Hip Hop on Film: Performance Culture, Urban Space, and Genre Transformation in the 1980s by Kimberly MonteyneHip Hop on Film: Performance Culture, Urban Space, and Genre Transformation in the 1980s by Kimberly Monteyne

Hip Hop on Film: Performance Culture, Urban Space, and Genre Transformation in the 1980s

byKimberly Monteyne

Paper over Board | October 1, 2013

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A reclamation and interpretation of a once-dismissed aspect of American film historyEarly hip hop film musicals have either been expunged from cinema history or excoriated in brief passages by critics and other writers. Hip Hop on Film reclaims and reexamines productions such as Breakin' (1984), Beat Street (1984), and Krush Groove (1985) in order to illuminate Hollywood's fascinating efforts to incorporate this nascent urban culture into conventional narrative forms. Such films presented musical conventions against the backdrop of graffiti-splattered trains and abandoned tenements in urban communities of color, setting the stage for radical social and political transformations. Hip hop musicals are also part of the broader history of teen cinema, and films such as Charlie Ahearn's Wild Style (1983) are here examined alongside other contemporary youth-oriented productions. As suburban teen films banished parents and children to the margins of narrative action, hip hop musicals, by contrast, presented inclusive and unconventional filial groupings that included all members of the neighborhood. These alternative social configurations directly referenced specific urban social problems, which affected the stability of inner city families following diminished governmental assistance in communities of color during the 1980s.Breakdancing, a central element of hip hop musicals, is also reconsidered. It gained widespread acclaim at the same time that these films entered the theaters, but the nation's newly discovered dance form was embattled--caught between a multitude of institutional entities such as the ballet academy, advertising culture, and dance publications that vied to control its meaning, particularly in relation to delineations of gender. As street-trained breakers were enticed to join the world of professional ballet, this newly forged relationship was recast by dance promoters as a way to invigorate and "remasculinize" European dance, while young women simultaneously critiqued conventional masculinities through an appropriation of breakdance. These multiple and volatile histories influenced the first wave of hip hop films, and even structured the sleeper hit Flashdance. This forgotten, ignored, and maligned cinema is not only an important aspect of hip hop history, but is also central to the histories of teen film, the postclassical musical, and even institutional dance. Kimberley Monteyne places these films within the wider context of their cultural antecedents and reconsiders the genre's influence.Kimberley Monteyne, Vancouver, British Columbia, Canada, is currently teaching at the University of British Columbia and has also taught at New York University and the Chelsea College of Art (UK). Her work has appeared in Youth Culture in Global Cinema.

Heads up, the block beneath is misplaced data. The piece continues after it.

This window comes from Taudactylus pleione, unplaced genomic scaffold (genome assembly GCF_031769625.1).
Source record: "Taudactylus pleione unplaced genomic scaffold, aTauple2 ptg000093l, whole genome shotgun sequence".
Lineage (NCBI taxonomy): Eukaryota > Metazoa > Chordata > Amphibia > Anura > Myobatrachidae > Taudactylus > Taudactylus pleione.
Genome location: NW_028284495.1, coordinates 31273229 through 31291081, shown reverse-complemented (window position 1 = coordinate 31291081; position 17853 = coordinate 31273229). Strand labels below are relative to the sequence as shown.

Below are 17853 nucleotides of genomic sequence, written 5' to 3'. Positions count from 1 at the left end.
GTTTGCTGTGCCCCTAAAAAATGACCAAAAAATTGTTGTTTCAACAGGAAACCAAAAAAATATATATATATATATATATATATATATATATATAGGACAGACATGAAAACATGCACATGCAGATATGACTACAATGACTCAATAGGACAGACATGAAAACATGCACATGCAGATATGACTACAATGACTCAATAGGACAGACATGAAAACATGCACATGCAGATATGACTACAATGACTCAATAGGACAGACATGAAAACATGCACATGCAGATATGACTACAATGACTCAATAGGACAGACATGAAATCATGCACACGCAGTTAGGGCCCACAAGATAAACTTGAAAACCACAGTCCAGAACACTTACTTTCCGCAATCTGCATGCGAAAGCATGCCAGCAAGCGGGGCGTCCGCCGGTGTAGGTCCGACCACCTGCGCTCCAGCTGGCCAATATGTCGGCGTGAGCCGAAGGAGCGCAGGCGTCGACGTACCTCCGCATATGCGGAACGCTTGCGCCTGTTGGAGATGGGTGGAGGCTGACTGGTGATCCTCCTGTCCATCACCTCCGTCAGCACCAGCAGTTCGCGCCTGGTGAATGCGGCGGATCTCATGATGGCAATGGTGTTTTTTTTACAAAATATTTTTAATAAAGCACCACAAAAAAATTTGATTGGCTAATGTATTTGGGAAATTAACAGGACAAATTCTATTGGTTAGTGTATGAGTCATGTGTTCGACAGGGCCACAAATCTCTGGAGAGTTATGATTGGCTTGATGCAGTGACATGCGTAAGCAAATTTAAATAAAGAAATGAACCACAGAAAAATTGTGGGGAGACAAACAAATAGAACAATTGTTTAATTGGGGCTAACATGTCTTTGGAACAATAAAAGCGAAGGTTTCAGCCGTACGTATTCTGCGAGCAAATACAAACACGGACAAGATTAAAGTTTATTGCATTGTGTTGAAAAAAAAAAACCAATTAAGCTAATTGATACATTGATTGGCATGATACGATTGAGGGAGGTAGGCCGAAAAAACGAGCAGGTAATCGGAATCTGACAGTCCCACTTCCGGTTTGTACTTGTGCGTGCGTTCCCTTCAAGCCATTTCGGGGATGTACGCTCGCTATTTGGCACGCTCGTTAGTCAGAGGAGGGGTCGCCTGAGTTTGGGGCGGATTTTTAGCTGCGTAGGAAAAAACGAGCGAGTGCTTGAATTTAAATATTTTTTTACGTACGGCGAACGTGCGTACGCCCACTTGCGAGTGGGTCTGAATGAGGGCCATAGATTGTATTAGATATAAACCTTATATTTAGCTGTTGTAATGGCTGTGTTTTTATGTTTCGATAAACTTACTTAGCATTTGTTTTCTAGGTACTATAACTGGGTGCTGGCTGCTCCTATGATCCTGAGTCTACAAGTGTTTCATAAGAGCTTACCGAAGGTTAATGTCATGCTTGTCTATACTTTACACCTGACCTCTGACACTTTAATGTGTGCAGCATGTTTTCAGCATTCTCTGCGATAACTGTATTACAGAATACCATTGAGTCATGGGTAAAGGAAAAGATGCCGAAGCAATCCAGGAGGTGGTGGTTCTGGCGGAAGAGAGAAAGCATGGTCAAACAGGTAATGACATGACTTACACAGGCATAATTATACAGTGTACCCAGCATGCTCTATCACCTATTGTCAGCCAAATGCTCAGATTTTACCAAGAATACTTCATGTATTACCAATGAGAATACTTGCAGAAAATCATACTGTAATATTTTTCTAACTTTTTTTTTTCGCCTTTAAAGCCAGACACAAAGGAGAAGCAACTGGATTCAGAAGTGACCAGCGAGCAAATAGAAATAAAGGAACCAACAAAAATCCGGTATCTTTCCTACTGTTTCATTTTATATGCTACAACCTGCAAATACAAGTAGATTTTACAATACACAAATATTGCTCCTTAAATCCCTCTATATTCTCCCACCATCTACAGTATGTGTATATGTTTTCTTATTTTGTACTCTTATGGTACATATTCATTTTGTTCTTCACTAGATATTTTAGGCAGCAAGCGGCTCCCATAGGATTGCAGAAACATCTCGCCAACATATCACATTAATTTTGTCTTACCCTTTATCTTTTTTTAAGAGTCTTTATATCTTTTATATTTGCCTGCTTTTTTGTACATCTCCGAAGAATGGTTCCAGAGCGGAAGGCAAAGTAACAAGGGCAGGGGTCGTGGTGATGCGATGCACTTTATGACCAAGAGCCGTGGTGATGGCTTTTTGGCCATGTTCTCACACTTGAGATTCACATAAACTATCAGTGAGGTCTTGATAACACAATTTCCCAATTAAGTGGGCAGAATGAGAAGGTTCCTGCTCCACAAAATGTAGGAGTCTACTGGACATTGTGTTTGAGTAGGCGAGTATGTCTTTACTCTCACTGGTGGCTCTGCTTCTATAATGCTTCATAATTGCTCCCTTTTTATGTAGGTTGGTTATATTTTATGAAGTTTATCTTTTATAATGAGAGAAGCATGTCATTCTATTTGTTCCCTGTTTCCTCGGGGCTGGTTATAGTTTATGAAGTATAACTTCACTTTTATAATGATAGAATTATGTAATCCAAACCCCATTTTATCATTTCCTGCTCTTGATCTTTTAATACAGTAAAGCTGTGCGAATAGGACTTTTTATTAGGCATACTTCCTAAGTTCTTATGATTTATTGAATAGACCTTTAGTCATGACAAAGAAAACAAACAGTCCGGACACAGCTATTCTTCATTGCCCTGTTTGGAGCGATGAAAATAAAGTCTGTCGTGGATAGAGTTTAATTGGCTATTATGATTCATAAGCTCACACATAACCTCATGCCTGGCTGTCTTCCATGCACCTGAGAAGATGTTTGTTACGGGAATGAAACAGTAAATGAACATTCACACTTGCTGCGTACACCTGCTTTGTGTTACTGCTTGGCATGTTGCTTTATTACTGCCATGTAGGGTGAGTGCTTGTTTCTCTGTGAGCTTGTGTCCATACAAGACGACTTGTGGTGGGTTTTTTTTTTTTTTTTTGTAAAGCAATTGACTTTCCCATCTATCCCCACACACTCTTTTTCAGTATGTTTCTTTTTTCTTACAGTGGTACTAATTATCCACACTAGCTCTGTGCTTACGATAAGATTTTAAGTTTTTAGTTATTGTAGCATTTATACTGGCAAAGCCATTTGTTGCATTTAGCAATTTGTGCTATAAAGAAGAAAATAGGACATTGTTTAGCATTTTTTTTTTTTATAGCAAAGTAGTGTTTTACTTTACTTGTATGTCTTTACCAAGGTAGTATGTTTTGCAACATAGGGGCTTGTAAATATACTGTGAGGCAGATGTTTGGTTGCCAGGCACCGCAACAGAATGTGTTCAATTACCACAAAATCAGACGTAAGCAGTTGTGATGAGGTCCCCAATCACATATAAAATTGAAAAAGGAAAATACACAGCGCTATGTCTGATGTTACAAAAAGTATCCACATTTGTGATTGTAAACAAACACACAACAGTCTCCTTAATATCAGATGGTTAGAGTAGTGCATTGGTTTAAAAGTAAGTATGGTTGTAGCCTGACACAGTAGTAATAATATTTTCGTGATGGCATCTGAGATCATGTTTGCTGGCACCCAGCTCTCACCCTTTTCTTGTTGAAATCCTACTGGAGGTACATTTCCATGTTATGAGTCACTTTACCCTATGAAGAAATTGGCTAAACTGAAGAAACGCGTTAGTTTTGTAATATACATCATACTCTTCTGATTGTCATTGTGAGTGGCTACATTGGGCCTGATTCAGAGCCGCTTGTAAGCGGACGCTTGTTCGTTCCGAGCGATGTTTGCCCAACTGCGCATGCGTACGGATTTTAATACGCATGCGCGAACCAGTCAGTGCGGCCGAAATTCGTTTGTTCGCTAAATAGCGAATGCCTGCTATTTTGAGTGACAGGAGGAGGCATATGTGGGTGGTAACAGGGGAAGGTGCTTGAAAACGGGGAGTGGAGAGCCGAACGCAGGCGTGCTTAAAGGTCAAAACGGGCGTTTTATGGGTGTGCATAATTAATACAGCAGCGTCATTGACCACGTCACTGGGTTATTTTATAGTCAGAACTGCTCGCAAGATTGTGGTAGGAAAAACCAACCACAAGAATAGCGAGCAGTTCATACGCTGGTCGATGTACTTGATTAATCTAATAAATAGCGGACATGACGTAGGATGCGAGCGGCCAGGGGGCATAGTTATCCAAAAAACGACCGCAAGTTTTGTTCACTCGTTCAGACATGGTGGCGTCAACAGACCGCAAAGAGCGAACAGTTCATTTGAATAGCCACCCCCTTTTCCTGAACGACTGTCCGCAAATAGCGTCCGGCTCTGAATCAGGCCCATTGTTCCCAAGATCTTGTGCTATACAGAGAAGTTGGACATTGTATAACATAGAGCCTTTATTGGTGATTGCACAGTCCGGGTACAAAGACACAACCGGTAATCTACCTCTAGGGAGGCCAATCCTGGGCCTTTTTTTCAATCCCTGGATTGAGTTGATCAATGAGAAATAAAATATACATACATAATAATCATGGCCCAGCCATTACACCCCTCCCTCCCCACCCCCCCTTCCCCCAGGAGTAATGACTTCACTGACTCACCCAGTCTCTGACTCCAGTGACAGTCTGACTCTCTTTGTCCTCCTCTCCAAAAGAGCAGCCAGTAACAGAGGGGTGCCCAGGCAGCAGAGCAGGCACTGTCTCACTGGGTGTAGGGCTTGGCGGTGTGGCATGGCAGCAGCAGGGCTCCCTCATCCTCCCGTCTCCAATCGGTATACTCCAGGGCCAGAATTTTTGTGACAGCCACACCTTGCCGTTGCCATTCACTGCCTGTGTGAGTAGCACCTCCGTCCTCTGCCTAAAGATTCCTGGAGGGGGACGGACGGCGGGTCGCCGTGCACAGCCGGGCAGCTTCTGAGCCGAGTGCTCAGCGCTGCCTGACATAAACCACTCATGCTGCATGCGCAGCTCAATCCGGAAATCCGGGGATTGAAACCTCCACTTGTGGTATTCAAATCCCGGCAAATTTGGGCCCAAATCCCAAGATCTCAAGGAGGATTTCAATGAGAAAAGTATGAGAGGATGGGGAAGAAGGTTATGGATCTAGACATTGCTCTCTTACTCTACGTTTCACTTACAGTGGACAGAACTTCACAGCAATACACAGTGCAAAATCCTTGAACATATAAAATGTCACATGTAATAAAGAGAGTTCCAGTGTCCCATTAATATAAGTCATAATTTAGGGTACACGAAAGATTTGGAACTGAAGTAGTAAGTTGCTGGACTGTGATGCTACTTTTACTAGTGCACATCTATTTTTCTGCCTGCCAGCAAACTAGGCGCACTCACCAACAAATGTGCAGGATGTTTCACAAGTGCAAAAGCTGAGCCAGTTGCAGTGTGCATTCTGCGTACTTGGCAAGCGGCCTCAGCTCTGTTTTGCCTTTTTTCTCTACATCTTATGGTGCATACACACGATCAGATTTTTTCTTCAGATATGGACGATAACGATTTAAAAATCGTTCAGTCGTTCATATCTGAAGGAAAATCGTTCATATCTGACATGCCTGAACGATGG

Title:Hip Hop on Film: Performance Culture, Urban Space, and Genre Transformation in the 1980sFormat:Paper over BoardDimensions:256 pages, 9 × 6 × 0.98 inPublished:October 1, 2013Publisher:University Press of MississippiLanguage:English

The following ISBNs are associated with this title:

ISBN - 10:1617039225

ISBN - 13:9781617039225

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Editorial Reviews

"The captivating origins and evolution of hip hop in cinema are skillfully illuminated by Monteyne through her effective studies of youth culture, musical and choreographic trends, and social conditions, especially in relation to race and class. Her perceptive evaluations of media industries and the milieu of modern African American arts provide an enlightening understanding to many expressive advances in recent years. This is a book written with assurance that will stimulate a great deal of progressive discussion."--Timothy Shary, author of Generation Multiplex: The Image of Youth in Contemporary American Cinema